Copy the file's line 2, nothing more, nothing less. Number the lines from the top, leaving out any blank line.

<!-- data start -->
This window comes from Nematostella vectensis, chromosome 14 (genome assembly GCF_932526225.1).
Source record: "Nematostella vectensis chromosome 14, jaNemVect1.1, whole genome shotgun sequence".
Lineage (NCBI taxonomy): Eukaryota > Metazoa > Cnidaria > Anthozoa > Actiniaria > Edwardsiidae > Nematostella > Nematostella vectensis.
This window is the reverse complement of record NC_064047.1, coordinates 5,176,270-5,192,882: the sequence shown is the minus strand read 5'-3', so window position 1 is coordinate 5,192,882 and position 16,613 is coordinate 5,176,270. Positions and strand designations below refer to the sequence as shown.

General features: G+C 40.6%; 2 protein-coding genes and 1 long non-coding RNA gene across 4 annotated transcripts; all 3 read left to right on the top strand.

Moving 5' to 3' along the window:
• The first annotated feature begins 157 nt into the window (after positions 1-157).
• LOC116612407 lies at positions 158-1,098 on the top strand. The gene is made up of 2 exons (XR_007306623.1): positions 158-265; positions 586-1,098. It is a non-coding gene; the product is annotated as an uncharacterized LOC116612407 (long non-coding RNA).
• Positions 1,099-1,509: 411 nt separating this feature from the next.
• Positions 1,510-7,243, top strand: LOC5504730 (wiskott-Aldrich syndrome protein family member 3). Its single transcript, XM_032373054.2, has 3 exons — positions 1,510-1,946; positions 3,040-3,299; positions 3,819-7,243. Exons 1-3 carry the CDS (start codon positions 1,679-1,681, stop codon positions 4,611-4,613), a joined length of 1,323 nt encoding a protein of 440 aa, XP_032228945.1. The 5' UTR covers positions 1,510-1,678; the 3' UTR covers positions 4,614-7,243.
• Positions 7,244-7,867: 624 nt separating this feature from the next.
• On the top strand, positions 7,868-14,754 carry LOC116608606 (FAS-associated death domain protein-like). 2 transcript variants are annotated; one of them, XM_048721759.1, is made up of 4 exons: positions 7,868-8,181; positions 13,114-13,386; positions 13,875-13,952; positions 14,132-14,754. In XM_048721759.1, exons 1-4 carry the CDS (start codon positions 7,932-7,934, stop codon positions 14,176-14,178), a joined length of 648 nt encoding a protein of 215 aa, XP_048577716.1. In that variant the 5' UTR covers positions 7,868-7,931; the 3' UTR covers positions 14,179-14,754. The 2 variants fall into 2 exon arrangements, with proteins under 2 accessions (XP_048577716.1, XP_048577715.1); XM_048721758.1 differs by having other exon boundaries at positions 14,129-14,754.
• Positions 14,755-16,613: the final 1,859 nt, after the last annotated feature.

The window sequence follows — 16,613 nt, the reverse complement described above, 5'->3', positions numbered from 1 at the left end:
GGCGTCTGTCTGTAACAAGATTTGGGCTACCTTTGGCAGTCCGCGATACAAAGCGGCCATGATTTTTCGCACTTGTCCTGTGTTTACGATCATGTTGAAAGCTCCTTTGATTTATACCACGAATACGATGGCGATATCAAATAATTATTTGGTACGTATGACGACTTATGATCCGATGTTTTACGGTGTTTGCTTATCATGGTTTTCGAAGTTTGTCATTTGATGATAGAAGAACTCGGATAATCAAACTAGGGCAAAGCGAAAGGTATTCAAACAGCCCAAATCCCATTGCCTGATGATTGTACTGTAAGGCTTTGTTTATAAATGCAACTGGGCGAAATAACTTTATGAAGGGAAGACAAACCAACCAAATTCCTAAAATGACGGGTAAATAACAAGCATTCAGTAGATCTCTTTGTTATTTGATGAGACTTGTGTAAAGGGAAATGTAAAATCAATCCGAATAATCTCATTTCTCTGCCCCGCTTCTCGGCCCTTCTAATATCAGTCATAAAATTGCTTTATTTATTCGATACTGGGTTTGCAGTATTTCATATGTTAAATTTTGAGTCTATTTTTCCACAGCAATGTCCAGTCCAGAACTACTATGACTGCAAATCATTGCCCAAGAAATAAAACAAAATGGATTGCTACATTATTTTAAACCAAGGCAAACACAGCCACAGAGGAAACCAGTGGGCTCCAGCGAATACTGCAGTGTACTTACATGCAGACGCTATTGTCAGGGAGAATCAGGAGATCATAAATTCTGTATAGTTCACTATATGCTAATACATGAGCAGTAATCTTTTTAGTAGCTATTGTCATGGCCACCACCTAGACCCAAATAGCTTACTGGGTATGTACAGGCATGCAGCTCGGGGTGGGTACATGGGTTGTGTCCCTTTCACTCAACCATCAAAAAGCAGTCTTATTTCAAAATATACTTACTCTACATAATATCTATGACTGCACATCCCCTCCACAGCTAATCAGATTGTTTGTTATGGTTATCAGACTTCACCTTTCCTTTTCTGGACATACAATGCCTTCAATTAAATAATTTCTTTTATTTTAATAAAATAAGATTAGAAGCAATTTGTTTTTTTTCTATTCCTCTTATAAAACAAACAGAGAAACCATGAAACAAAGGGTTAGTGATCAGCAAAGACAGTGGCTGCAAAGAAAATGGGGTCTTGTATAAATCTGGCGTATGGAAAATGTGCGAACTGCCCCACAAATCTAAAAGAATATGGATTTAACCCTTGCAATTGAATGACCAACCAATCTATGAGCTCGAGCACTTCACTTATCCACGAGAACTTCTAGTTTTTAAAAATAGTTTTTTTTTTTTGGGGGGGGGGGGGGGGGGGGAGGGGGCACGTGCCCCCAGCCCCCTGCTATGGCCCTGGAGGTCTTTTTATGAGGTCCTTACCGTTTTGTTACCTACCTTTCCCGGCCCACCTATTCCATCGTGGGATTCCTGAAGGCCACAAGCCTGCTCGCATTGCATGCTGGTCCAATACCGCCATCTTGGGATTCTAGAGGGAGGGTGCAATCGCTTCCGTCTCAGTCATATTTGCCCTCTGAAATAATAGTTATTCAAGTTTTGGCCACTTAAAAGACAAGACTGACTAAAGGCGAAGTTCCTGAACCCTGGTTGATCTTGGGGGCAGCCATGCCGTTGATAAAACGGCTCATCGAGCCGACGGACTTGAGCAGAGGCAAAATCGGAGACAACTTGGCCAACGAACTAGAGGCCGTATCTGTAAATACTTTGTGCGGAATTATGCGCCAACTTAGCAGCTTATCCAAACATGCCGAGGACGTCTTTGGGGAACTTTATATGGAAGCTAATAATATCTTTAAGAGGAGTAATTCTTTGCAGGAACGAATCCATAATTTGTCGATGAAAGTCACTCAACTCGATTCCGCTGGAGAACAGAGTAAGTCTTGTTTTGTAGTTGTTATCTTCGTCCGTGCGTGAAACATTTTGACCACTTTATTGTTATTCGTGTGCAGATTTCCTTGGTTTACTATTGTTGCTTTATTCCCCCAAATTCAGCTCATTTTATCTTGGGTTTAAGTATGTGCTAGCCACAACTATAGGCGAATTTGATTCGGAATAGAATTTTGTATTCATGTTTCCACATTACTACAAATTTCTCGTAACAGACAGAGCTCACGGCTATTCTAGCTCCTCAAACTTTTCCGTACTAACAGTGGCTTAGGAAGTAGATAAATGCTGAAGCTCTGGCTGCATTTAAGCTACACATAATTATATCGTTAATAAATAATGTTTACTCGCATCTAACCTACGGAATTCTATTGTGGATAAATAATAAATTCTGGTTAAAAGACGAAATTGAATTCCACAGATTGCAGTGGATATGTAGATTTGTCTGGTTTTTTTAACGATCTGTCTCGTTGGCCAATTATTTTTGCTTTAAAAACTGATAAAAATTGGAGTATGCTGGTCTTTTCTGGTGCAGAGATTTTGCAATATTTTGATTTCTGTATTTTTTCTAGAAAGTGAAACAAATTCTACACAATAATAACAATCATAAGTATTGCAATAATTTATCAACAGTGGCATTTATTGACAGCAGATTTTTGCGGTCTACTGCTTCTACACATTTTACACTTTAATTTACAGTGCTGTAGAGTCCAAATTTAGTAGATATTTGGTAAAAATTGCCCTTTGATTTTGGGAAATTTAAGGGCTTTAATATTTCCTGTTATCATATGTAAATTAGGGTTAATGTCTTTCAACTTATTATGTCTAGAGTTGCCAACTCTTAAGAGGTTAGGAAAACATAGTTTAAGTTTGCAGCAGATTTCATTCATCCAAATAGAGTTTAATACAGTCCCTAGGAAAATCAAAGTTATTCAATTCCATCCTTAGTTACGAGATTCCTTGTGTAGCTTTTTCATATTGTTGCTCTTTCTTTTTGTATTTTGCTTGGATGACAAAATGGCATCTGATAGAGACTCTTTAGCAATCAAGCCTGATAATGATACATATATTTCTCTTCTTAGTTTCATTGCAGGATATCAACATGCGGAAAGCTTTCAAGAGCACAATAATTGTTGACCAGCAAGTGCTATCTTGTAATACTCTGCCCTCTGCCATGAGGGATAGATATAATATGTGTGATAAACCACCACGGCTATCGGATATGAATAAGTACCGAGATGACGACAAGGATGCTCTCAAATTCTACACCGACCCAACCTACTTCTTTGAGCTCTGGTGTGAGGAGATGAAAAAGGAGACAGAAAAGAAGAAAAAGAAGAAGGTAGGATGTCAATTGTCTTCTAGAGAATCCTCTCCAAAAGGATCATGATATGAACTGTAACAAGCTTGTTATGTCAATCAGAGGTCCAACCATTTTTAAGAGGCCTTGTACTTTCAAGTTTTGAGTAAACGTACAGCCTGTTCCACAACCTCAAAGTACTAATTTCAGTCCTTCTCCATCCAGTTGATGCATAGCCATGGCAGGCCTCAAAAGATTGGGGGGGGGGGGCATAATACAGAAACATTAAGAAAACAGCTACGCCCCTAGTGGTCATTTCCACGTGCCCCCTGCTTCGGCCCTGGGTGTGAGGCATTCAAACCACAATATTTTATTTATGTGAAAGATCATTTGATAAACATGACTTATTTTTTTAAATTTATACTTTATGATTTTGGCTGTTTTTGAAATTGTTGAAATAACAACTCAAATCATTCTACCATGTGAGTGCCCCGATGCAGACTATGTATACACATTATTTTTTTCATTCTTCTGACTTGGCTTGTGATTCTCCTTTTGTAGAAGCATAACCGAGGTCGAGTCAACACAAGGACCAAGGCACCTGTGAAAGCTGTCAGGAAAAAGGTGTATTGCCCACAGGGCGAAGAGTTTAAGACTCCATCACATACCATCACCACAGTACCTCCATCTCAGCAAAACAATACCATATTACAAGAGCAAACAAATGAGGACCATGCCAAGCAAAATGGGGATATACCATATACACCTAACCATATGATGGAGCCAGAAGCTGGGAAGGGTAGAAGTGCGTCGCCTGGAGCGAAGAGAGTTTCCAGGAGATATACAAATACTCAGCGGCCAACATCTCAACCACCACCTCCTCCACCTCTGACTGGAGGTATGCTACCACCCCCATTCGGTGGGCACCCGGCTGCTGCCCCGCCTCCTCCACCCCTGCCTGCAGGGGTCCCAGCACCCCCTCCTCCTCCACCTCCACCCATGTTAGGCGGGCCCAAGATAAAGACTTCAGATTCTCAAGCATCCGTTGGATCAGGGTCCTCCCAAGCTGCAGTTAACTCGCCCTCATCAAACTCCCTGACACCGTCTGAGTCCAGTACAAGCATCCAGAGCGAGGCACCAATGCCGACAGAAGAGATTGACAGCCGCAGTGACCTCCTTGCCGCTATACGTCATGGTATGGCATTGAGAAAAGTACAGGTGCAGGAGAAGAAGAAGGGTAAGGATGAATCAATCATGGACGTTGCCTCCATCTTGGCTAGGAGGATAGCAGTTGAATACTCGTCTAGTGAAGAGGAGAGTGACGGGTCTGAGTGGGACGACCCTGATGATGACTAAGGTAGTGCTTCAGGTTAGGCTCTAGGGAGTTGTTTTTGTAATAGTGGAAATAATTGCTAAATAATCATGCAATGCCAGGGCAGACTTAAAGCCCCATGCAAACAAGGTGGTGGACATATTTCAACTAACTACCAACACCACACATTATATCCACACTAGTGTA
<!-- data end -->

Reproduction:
Source record: "Nematostella vectensis chromosome 14, jaNemVect1.1, whole genome shotgun sequence".